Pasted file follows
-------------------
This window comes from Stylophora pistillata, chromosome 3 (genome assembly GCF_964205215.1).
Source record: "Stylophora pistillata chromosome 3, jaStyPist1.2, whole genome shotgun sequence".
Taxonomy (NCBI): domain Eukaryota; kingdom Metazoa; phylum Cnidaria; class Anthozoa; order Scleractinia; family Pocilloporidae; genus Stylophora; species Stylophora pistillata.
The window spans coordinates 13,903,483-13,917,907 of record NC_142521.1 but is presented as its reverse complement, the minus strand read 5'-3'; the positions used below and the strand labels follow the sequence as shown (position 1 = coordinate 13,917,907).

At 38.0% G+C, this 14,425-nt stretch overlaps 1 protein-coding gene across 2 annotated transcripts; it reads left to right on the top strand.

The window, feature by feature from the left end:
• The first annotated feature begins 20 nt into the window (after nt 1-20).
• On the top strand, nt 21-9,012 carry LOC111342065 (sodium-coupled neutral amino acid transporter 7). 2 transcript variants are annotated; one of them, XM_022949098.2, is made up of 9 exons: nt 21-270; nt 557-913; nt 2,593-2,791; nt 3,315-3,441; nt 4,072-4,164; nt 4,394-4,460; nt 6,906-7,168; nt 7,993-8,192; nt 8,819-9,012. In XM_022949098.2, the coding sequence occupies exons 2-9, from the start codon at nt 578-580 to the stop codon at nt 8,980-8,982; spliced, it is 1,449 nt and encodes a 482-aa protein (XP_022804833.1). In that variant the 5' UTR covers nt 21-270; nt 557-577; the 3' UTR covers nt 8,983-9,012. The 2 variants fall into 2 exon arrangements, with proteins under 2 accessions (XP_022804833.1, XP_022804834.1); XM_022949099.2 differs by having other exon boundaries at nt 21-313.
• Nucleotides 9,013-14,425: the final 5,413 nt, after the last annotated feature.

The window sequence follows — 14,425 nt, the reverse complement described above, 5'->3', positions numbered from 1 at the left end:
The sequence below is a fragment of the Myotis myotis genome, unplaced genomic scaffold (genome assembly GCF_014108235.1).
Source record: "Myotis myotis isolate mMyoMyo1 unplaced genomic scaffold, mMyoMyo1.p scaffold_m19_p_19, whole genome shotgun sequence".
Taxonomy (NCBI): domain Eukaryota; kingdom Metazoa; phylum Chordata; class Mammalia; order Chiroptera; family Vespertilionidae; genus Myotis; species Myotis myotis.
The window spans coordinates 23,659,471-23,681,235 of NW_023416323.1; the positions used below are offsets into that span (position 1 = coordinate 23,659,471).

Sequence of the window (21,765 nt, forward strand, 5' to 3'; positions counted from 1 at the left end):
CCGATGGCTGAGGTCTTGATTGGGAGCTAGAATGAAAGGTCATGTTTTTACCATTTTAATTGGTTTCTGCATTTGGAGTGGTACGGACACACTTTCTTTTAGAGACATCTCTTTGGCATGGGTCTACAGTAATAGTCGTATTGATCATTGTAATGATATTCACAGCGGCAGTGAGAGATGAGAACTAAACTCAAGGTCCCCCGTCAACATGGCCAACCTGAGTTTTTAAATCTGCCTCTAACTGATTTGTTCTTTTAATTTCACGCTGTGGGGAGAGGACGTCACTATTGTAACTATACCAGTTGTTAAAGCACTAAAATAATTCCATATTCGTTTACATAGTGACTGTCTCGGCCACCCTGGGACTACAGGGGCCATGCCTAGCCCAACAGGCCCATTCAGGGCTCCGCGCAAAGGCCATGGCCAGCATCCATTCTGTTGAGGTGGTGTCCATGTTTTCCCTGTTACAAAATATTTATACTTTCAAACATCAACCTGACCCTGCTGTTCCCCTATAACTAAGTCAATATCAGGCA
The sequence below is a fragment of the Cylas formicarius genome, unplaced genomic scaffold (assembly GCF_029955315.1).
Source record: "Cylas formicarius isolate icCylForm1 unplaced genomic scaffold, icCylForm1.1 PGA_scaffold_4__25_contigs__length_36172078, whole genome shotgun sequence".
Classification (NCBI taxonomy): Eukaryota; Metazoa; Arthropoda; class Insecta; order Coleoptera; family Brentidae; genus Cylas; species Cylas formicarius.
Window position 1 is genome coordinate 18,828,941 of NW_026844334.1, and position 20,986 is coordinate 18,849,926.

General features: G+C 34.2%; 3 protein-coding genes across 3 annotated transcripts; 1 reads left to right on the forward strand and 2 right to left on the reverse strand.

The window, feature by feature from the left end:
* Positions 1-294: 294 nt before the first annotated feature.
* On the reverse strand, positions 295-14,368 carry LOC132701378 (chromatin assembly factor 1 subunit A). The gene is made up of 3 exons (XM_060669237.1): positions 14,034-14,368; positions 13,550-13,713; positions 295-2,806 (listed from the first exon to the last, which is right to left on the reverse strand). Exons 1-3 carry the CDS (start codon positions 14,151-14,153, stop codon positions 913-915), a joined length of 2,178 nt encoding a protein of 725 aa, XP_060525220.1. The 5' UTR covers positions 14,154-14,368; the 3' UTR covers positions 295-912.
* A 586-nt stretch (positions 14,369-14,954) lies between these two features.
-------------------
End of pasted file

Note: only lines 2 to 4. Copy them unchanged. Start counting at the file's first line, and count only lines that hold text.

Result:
Source record: "Stylophora pistillata chromosome 3, jaStyPist1.2, whole genome shotgun sequence".
Taxonomy (NCBI): domain Eukaryota; kingdom Metazoa; phylum Cnidaria; class Anthozoa; order Scleractinia; family Pocilloporidae; genus Stylophora; species Stylophora pistillata.
The window spans coordinates 13,903,483-13,917,907 of record NC_142521.1 but is presented as its reverse complement, the minus strand read 5'-3'; the positions used below and the strand labels follow the sequence as shown (position 1 = coordinate 13,917,907).